A Superscale Economy injector on the left and an Ohlemkamp injector on the right. Photo provided by Dan Willey on


See Emery Ohlenkamp

Eccentric Engineer

See Eccentric Engineer

Cross section of an injector manufactured by Eccentric Engineer, posted on Facebook, April 2018.

John Cashmore

gwrdriver posted:

I have been told by several chums in the UK that the injectors by Chiverton and John Cashmore ("JC") are the ones to have and are as reliable as any. I heard some time ago that Cashmore was trying to retire and was producing fewer injectors so I picked up a couple through Polly. I've always wanted to try my hand at making a few myself though.
John Cashmore Injector (UK), posted by gwrdriver on

Kennion Brothers

Dick Morris writes:

Kennion Brothers were a major supplier in the U.K. for many years, and I believe Coles got a lot of their stock from them. Here's the injector description from a 1977 Kennion Brothers catalog.
Charles Kennion died 15 or 20 years ago (about 1987) and the firm closed. Another U.K. supplier took over the line of castings.
I was able to visit the shop about 30 years ago (about 1977) while I was living in England. Hundreds of bins and racks of castings and bits and pieces in a space about the size of an average house.
Kennion Brothers injectors, from their 1977 catalog. Photo provided by Dick Morris on


Just Do It

Phill of Australia writes:

Don't be shy. Get out there and have a go at making your own injectors. They are not hard to make. Well, not to me anyway, as I was making them comercially for quite a few years, just time consuming. Regardless of that, they are not hard to make! I speak from experience. My first injector didn't work, so I sat around for a few hours wondering why. That evening I had a look through my spreadsheet (where all my formulae were) and noticed that I had made a mistake with one of the formulae. I corrected it, and out popped new values for the throat sizes. I made new cones, and eureka! away it went. I still had to shim the steam cone to bring the opperating range to where I wanted it. But HEY!!! I gave it a go. You can do the same, but only if you get out there and try it. Oh, I also made 2 bodies before I was happy with it as a test piece. It was NOT suitable for a loco' unless well hidden. It wasn't meant to be anything more than a test peice.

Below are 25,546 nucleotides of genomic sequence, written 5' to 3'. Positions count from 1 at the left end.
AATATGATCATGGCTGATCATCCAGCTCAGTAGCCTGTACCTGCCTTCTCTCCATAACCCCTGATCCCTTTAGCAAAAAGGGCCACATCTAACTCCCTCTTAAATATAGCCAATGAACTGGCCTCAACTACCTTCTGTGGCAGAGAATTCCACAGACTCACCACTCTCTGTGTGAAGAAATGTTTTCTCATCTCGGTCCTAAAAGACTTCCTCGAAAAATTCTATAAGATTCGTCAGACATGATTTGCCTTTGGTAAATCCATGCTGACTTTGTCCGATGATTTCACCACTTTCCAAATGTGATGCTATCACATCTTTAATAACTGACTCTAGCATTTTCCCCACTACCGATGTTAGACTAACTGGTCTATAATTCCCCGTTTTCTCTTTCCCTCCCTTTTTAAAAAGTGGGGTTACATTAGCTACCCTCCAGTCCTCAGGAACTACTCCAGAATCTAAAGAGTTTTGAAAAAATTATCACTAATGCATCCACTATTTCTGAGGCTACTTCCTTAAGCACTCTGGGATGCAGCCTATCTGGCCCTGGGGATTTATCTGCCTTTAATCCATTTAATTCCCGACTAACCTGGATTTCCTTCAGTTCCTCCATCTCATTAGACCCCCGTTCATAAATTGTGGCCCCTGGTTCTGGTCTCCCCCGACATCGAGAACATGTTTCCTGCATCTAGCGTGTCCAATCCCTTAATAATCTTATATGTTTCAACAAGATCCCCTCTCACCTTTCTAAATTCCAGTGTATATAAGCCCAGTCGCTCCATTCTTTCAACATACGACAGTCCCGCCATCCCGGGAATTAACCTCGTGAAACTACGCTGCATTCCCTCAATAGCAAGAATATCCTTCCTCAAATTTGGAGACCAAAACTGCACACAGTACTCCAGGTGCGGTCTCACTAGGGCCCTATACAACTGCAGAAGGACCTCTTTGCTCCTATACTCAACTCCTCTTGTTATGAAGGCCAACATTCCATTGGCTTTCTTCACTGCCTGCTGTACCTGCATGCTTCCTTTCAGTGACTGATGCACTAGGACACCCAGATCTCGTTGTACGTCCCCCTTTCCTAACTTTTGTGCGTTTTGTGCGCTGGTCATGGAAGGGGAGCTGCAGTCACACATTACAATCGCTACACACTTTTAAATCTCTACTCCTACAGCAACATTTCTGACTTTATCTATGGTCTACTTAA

Here are some things to remember if you are designing your own.

  • T5 (output temp) must be between 70 and 75°C for efficient working (and to help prevent thermal shock).